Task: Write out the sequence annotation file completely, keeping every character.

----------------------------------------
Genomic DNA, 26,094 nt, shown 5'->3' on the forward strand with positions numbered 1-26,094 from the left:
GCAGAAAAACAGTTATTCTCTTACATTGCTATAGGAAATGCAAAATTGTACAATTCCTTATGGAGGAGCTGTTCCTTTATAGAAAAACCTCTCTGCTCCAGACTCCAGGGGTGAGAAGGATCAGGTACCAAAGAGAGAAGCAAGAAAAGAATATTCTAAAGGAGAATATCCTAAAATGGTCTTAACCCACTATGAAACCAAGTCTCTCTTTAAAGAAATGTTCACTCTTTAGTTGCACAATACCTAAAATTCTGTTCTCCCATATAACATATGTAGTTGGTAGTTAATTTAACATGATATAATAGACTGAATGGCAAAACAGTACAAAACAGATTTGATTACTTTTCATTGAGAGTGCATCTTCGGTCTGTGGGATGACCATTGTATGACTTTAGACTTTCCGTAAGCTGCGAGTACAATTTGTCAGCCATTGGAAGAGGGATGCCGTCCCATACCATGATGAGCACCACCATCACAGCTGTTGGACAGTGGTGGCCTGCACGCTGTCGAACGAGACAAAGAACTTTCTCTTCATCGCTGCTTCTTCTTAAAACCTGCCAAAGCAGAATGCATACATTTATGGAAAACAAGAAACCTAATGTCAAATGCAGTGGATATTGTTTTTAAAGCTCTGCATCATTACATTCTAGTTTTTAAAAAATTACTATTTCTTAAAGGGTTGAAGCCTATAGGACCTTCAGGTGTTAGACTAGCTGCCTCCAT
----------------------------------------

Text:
Genomic DNA, 26,094 nt, shown 5'->3' on the forward strand with positions numbered 1-26,094 from the left:
GCAGAAAAACAGTTATTCTCTTACATTGCTATAGGAAATGCAAAATTGTACAATTCCTTATGGAGGAGCTGTTCCTTTATAGAAAAACCTCTCTGCTCCAGACTCCAGGGGTGAGAAGGATCAGGTACCAAAGAGAGAAGCAAGAAAAGAATATTCTAAAGGAGAATATCCTAAAATGGTCTTAACCCACTATGAAACCAAGTCTCTCTTTAAAGAAATGTTCACTCTTTAGTTGCACAATACCTAAAATTCTGTTCTCCCATATAACATATGTAGTTGGTAGTTAATTTAACATGATATAATAGACTGAATGGCAAAACAGTACAAAACAGATTTGATTACTTTTCATTGAGAGTGCATCTTCGGTCTGTGGGATGACCATTGTATGACTTTAGACTTTCCGTAAGCTGCGAGTACAATTTGTCAGCCATTGGAAGAGGGATGCCGTCCCATACCATGATGAGCACCACCATCACAGCTGTTGGACAGTGGTGGCCTGCACGCTGTCGAACGAGACAAAGAACTTTCTCTTCATCGCTGCTTCTTCTTAAAACCTGCCAAAGCAGAATGCATACATTTATGGAAAACAAGAAACCTAATGTCAAATGCAGTGGATATTGTTTTTAAAGCTCTGCATCATTACATTCTAGTTTTTAAAAAATTACTATTTCTTAAAGGGTTGAAGCCTATAGGACCTTCAGGTGTTAGACTAGCTGCCTCCAT